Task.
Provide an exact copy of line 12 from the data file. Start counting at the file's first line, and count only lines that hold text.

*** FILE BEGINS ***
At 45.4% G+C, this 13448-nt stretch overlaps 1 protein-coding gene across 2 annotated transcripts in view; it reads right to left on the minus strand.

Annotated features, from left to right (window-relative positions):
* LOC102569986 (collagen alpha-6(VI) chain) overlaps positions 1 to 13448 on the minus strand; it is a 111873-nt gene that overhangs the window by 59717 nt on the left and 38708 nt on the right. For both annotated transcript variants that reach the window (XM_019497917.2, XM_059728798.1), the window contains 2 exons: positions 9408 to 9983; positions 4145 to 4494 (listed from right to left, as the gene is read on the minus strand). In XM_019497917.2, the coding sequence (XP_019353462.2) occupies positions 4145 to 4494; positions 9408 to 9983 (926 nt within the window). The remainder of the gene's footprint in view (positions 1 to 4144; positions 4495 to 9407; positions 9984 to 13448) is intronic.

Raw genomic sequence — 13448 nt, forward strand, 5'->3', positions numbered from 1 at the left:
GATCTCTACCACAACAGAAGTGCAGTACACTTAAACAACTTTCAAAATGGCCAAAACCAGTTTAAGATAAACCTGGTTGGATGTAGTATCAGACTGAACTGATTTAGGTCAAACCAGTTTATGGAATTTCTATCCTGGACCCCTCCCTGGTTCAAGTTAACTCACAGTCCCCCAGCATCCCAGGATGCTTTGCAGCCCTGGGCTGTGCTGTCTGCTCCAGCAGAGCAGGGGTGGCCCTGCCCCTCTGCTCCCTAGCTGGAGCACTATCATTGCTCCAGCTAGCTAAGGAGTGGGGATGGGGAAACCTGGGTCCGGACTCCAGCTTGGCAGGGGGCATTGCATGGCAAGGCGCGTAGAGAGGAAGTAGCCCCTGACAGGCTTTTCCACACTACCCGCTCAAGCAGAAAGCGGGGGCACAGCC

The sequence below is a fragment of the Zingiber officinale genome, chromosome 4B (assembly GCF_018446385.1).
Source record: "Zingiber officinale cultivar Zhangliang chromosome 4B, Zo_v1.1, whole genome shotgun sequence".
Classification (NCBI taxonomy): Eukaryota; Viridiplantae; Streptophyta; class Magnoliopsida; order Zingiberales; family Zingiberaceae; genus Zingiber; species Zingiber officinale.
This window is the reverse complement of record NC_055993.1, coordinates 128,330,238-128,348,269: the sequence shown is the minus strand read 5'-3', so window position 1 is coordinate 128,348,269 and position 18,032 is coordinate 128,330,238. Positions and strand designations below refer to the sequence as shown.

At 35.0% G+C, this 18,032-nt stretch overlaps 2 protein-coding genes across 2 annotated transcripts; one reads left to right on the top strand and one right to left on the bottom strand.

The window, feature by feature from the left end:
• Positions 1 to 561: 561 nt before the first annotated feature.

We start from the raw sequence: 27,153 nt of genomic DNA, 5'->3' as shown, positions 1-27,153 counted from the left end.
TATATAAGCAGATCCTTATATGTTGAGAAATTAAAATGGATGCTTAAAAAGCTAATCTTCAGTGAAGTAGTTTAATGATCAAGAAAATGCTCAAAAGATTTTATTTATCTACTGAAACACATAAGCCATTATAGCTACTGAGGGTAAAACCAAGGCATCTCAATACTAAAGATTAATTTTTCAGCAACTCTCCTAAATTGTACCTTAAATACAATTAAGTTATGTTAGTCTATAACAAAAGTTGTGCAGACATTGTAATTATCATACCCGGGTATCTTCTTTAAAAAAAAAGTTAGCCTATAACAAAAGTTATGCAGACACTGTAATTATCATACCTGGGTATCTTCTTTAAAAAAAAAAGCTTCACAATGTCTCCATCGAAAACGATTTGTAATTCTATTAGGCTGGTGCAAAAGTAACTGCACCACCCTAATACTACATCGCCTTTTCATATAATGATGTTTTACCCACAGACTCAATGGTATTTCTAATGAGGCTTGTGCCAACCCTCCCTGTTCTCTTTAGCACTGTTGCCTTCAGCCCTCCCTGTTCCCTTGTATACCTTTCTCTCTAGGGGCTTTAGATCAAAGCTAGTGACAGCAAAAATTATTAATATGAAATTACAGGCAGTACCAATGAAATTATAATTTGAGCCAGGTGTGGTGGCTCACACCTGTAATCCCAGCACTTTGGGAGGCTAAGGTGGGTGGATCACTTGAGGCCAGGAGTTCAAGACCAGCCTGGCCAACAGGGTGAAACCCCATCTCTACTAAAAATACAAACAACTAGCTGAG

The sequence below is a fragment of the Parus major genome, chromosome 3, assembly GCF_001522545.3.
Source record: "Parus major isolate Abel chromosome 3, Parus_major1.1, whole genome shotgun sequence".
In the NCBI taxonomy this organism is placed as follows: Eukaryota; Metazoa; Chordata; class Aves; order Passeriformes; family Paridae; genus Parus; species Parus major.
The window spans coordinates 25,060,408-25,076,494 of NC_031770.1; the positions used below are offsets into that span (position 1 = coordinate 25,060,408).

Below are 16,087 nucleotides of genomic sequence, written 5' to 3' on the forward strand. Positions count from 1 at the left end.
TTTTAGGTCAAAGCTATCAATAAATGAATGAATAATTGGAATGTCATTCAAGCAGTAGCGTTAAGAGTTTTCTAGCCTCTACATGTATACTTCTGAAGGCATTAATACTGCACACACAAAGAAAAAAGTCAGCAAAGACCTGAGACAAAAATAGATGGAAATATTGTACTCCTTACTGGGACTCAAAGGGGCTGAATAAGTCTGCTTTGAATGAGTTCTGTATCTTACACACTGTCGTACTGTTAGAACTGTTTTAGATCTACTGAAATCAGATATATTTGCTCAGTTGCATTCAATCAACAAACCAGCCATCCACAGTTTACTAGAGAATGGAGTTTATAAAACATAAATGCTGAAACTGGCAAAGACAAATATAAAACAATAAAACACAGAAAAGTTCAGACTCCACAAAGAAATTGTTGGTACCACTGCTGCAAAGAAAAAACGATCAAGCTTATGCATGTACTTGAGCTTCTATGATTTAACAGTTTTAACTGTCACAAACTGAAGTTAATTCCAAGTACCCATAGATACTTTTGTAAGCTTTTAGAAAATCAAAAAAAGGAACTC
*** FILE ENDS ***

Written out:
• Positions 1 to 561: 561 nt before the first annotated feature.